Cameras continued to improve and now were equipped with auto-exposure systems* that took the guesswork out of manually setting shutter speeds and lens apertures. Flash units became more reliable and were incorporated into a number of compact film cameras that were easy to carry. Flashes were also incorporated into the bodies of many cameras with an “auto-on” feature.
Disposable cameras became very popular during this time for their convenience and low price. Often little more than cardboard boxes with rudimentary plastic film advance mechanisms and small fixed lenses, these cameras contained film that could be processed by dropping off the entire camera at a photo lab or printshop.
in the 1990s autofocus cameras became quite common, while low cost disposables continued to improve – often incorporating quality flashes as well as sleeker plastic bodies. The prices became so reasonable that they were often seen as promotional giveaways or even party favors. In general, the optical quality of lenses improved significantly and were incorporated into many compact film cameras that were built to high standards.
The biggest innovation in film was the introduction of the Advanced Photo System (“APS”), with an image area about 60% the size of 35mm film. The new technology promised virtually the same quality as 35mm film but in an easier to use, self-loading, drop-in cartridge. It was the first film format to incorporate data along with the images. Of course, this system required a whole new range of APS cameras specifically designed to take advantage of the new features. Camera makers jumped into this new market with many new model cameras, often with interchangeable lenses and other high-end features.
This decade also saw the beginning of the digital revolution. Digital was a fundamentally different approach to capturing images. Instead of film’s light sensitive coatings that had to be developed to yield an image, digital cameras utilized an array of light sensors* on an electronic chip. The resulting signal could be recorded onto electronic media and then transferred to computers or shown on exterior displays.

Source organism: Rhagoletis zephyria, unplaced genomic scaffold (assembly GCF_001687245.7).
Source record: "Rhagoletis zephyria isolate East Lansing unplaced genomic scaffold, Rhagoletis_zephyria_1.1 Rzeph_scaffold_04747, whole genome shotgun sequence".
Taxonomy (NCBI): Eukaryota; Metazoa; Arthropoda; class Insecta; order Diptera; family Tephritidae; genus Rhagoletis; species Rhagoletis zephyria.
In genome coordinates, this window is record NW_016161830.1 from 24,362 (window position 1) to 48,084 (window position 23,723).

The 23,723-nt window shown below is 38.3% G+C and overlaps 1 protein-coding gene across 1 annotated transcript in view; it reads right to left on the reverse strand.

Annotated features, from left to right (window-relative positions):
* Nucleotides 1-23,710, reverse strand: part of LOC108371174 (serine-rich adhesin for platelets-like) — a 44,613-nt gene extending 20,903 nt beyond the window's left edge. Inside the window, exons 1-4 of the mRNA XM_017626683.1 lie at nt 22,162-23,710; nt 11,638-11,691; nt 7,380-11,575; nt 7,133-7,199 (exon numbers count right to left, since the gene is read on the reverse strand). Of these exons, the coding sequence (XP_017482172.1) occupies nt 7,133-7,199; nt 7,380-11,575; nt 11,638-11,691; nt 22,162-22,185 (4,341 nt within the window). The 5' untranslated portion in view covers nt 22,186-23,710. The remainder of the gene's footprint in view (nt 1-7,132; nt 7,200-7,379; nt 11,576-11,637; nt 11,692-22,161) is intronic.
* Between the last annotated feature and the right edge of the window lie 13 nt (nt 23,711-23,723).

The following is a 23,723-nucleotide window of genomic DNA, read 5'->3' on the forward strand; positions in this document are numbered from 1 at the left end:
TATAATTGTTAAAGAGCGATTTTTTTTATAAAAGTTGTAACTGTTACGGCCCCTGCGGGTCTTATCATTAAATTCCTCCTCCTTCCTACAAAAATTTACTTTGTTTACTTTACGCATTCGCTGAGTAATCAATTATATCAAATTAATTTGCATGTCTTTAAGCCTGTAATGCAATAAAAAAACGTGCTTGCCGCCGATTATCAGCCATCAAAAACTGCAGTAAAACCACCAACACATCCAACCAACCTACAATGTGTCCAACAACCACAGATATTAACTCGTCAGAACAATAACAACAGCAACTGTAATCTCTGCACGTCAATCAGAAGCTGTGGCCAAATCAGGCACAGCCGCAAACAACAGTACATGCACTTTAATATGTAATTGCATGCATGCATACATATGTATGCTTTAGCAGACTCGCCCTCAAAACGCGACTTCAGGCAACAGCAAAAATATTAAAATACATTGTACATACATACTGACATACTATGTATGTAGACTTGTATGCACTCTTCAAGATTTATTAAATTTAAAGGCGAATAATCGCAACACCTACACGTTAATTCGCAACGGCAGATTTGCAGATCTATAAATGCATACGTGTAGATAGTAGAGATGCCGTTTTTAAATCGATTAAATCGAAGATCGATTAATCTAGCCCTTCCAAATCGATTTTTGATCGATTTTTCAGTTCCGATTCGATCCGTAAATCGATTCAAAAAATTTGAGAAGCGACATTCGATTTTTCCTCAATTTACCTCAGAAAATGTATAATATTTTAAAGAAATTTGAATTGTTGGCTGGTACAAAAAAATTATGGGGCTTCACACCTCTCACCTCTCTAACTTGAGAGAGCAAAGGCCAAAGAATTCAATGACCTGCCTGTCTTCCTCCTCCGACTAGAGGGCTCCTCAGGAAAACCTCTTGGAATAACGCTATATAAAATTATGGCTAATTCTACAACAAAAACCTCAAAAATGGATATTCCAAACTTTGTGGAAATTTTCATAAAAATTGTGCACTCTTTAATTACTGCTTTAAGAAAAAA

A number of digital cameras were introduced, yet were slow to gain acceptance in the mass market due to high cost and relatively low resolutions. However, the die was cast for the eventual demise of film as the primary method of capturing photographic images.
At the dawn of the truly digital age, film cameras were primarily relegated to specialty professional uses or higher functioning disposables with good flash units. By mid-decade, both Polaroid and APS film systems had been discontinued and digital cameras are becoming widely available at reasonable prices. Image resolution* improved virtually every year, yielding sharp photographs from even the more modestly priced portable cameras.
The continued miniaturization of components ultimately allowed cameras to be embedded in cell phones, computer laptops, tablets, and a host of other portable devices. This allowed people to take photographs (and even video) in virtually any setting, and at any time. Photography had become an indispensable feature of electronic media, websites, and social media.
*Boomer Tech Talk Guide to Technical Words Used in this Article:
127 Format Film: 46mm square film size commonly used in Brownie cameras through the 1950s
126 Format Film: 28mm square film size first used in Kodak Instamatic cameras in 1963
110 Format Film: 13x17mm film size first used in Kodak Pocket Instamatic cameras in 1972
35mm Film: 24x36mm film format first used in professional cameras and later in popular consumer cameras
APS Format: Introduced in 1996, the Advanced Photo System used 17x30mm film housed in cartridges
Rangefinders: compact cameras that used 35mm film, most commonly using non-interchangeable high quality lenses
Auto-Exposure: Electronic systems that measured light coming into the lens and automatically adjust the lens opening and/or the shutter speed to ensure an acceptable exposure.
Light Sensors: Specialized electronic chips designed specifically to measure light striking its surface and translate that light into electrical signals that create digital images of the subject in front of the lens.
Image Resolution: The measure of how much detail can be captured on film or in digital form. For digital cameras, this is commonly expressed as the number of total individual pixels (points of light) that can be captured on the light sensor.